Capital markets perspective: Differing views
Capital markets perspective: Differing views
Capital markets perspective: Differing views
While there is still some ambiguity built in, markets and policymakers still seem to have a very different view of the future direction of the federal funds rate, that all-important interest rate upon which all sorts of things like mortgages, credit card rates and bank profitability rely for direction. That communication breakdown was brought home last week in a very real way when the Federal Reserve announced its latest decision on rates.
Here’s what happened: On Wednesday, the Fed surprised exactly no one when it left rates alone for a second consecutive meeting of the Fed’s rate setting committee. In the post-decision press conference, Fed Chair Jerome Powell pointed out a few things that markets had already guessed would serve as justifications for that inaction:
- Inflation is a little less awful than it was a year ago
- Supply chains had come a long way toward healing themselves
- The labor market seems to be stabilizing
Also on the list was a “tightening of financial conditions,” which is to say that equity markets have been selling off recently and interest rates have been rising of their own accord. Said a little differently, markets are starting to do some of the Fed’s heavy lifting all by themselves.
Okay, so far, so good: No surprises.
Here’s what caught my eye (and ear) on Wednesday: At some point about midway through the press conference, Powell used the phrase “we’re close to the end,” apparently referring to the idea that the eighteen-month tightening cycle that took the Federal Funds rate from effectively zero to its current range of 5.25% – 5.50% was close to over. Equity markets seemed to take that to heart and promptly piled on a few more points.
But what Powell seemed to be saying was that the market believes we’re close to the end, not necessarily that the Fed itself does (and, as Powell again went to great pains to point out, the Fed is still relying very much on economic data for its cues). So it’s quite possible that investors took Powell’s remark almost entirely out of context and rallied on a description of their own marginally suspect behavior rather than actual guidance regarding where Fed policy may tack from here. If so, that puts last week’s rally in something of a different light.
But another, much bigger potential miscommunication was also on display last week: Namely, a yawning disagreement between markets and the Fed regarding how long rates will need to stay restrictive to finally get the Fed comfortable that inflation has been tamed.
There were really very few changes in tone between this Fed week and the last one back in September. Still part of the Fed’s narrative are things like “getting inflation back to 2% will likely require a period of below-trend growth and a softening of labor market conditions,” and the notion that it takes a long and unknowable period of time for tighter Fed policy to impact the real economy. That became a segue to “data dependence” – the idea that only actual results from the economy itself will sway Fed policy, not simply financial market returns (or someone’s hunch about what “neutral rate” does or doesn’t mean).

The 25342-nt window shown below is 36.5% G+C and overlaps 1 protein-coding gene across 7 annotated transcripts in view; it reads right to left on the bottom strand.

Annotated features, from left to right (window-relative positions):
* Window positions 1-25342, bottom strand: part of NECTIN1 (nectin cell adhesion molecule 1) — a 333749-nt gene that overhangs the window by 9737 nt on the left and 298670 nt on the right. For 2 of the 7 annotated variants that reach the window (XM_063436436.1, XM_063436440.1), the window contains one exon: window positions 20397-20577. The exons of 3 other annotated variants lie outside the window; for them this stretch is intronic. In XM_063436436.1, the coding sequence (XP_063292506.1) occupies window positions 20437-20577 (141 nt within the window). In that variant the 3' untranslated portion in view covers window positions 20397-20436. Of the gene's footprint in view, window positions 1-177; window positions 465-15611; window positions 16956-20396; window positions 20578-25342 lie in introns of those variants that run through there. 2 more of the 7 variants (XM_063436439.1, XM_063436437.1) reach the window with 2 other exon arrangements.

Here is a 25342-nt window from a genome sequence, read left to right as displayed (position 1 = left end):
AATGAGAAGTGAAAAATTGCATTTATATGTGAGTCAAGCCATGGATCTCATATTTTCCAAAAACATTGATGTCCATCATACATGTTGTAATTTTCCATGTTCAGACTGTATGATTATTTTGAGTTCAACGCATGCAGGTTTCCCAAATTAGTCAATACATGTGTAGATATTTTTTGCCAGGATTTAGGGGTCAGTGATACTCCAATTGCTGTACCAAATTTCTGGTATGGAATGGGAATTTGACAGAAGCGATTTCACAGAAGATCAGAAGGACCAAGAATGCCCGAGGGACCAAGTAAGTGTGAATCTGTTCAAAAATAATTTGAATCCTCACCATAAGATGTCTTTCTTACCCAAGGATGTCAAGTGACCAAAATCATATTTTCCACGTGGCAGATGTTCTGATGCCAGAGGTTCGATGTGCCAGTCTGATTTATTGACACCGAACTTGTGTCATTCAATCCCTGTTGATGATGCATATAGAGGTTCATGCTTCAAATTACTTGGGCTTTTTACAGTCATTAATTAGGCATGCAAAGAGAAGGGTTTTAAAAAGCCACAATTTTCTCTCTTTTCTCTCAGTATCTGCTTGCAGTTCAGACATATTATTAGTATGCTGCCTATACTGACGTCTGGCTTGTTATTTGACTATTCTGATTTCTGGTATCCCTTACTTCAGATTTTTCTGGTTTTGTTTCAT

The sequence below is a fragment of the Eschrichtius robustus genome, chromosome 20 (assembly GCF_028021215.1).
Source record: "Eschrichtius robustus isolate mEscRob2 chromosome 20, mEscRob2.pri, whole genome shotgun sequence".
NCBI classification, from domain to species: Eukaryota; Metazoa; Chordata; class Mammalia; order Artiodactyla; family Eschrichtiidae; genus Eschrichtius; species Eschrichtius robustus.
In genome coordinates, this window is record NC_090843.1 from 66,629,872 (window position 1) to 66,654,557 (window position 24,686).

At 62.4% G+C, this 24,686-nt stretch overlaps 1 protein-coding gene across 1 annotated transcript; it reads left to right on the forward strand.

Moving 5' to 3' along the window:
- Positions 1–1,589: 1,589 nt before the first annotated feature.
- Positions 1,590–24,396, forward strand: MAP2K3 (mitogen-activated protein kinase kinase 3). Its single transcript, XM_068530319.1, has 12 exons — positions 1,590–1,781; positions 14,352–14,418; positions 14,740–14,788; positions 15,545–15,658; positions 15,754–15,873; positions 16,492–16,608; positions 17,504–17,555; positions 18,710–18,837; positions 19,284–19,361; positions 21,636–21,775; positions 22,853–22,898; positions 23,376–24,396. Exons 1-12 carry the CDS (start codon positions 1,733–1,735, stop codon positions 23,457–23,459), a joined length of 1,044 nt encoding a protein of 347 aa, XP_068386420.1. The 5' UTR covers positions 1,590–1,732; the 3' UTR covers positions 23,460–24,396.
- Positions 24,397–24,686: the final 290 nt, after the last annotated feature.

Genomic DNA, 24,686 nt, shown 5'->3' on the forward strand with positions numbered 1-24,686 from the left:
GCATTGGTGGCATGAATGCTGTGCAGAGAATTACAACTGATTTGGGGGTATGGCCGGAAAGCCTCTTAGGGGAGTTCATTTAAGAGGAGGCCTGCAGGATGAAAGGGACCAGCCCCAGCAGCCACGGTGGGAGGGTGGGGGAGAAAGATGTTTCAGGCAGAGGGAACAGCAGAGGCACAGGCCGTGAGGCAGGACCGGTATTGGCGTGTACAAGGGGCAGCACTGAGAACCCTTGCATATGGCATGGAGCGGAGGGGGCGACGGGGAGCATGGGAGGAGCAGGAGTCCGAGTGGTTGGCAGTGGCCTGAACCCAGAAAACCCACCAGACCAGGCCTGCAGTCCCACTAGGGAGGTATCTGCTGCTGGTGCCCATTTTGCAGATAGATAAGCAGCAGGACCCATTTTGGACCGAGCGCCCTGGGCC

And then there was this: When asked specifically about when the Fed might be comfortable cutting rates, Powell replied that at this point, it’s still safe to say that “the Committee is not thinking about cutting rates at all.” That’s not exactly new either – Powell has been very careful and consistent with that message for months. But here’s the problem: Based on fed fund futures data, market consensus holds that the Fed will be in a position to cut rates as soon as next May.1 If Powell’s familiar comments about data dependence and the Committee’s own proclivities are taken at face value, that doesn’t seem terribly likely unless a very deep recession develops very soon. Seems inevitable that someone will eventually be wrong here.
Which brings us to our final example of potential miscommunication: the labor market. Non-farm payrolls expanded by 150,000 in September, only the third time below 200,000 since the COVID pandemic ended and about 30,000 less than economists expected.2 At first blush that’s probably good news given Powell’s comments about needing to see more balance in the labor market before the Fed gets comfortable continuing its pause, let alone before it starts to think about cutting rates. But one nuance that may have been missed on the most powerful week-on-week rally for stocks so far this year is that Friday’s figure included a loss of around 33,000 striking autoworkers that will almost certainly return to payrolls next month, assuming the tentative deals struck between the union and the Big Three pass muster with the membership. Add those jobs back to Friday’s payrolls figure and you’re almost exactly spot-on with consensus, and the labor market is looking a little less balanced again.